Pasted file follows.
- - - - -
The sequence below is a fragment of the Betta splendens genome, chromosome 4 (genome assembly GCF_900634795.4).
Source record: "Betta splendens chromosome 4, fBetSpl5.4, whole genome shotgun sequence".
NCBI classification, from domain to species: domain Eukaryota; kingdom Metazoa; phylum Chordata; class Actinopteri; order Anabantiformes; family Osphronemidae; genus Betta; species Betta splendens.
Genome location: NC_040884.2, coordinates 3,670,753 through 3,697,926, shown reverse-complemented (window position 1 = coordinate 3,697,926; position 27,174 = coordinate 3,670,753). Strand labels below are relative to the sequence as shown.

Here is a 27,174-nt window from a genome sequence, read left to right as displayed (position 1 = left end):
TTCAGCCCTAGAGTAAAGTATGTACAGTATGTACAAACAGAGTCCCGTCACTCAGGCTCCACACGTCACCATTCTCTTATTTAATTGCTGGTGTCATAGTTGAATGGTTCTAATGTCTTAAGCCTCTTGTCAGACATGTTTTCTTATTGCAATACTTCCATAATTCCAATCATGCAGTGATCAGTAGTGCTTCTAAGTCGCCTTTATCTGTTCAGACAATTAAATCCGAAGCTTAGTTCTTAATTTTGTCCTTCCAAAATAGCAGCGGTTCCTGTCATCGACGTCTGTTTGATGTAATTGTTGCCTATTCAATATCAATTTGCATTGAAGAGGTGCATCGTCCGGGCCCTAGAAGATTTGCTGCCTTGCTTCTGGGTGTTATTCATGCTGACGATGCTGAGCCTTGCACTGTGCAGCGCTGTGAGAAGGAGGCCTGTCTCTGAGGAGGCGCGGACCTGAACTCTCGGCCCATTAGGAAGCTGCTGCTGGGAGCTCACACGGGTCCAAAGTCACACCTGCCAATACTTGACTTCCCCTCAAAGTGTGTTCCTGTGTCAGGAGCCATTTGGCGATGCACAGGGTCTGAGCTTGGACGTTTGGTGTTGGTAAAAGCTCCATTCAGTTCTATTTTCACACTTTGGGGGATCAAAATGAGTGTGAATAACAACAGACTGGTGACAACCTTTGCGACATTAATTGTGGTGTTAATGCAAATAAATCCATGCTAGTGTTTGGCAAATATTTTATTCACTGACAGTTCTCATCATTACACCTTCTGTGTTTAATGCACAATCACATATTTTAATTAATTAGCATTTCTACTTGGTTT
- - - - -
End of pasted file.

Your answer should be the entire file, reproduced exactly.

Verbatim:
The sequence below is a fragment of the Betta splendens genome, chromosome 4 (genome assembly GCF_900634795.4).
Source record: "Betta splendens chromosome 4, fBetSpl5.4, whole genome shotgun sequence".
NCBI classification, from domain to species: domain Eukaryota; kingdom Metazoa; phylum Chordata; class Actinopteri; order Anabantiformes; family Osphronemidae; genus Betta; species Betta splendens.
Genome location: NC_040884.2, coordinates 3,670,753 through 3,697,926, shown reverse-complemented (window position 1 = coordinate 3,697,926; position 27,174 = coordinate 3,670,753). Strand labels below are relative to the sequence as shown.

Here is a 27,174-nt window from a genome sequence, read left to right as displayed (position 1 = left end):
TTCAGCCCTAGAGTAAAGTATGTACAGTATGTACAAACAGAGTCCCGTCACTCAGGCTCCACACGTCACCATTCTCTTATTTAATTGCTGGTGTCATAGTTGAATGGTTCTAATGTCTTAAGCCTCTTGTCAGACATGTTTTCTTATTGCAATACTTCCATAATTCCAATCATGCAGTGATCAGTAGTGCTTCTAAGTCGCCTTTATCTGTTCAGACAATTAAATCCGAAGCTTAGTTCTTAATTTTGTCCTTCCAAAATAGCAGCGGTTCCTGTCATCGACGTCTGTTTGATGTAATTGTTGCCTATTCAATATCAATTTGCATTGAAGAGGTGCATCGTCCGGGCCCTAGAAGATTTGCTGCCTTGCTTCTGGGTGTTATTCATGCTGACGATGCTGAGCCTTGCACTGTGCAGCGCTGTGAGAAGGAGGCCTGTCTCTGAGGAGGCGCGGACCTGAACTCTCGGCCCATTAGGAAGCTGCTGCTGGGAGCTCACACGGGTCCAAAGTCACACCTGCCAATACTTGACTTCCCCTCAAAGTGTGTTCCTGTGTCAGGAGCCATTTGGCGATGCACAGGGTCTGAGCTTGGACGTTTGGTGTTGGTAAAAGCTCCATTCAGTTCTATTTTCACACTTTGGGGGATCAAAATGAGTGTGAATAACAACAGACTGGTGACAACCTTTGCGACATTAATTGTGGTGTTAATGCAAATAAATCCATGCTAGTGTTTGGCAAATATTTTATTCACTGACAGTTCTCATCATTACACCTTCTGTGTTTAATGCACAATCACATATTTTAATTAATTAGCATTTCTACTTGGTTT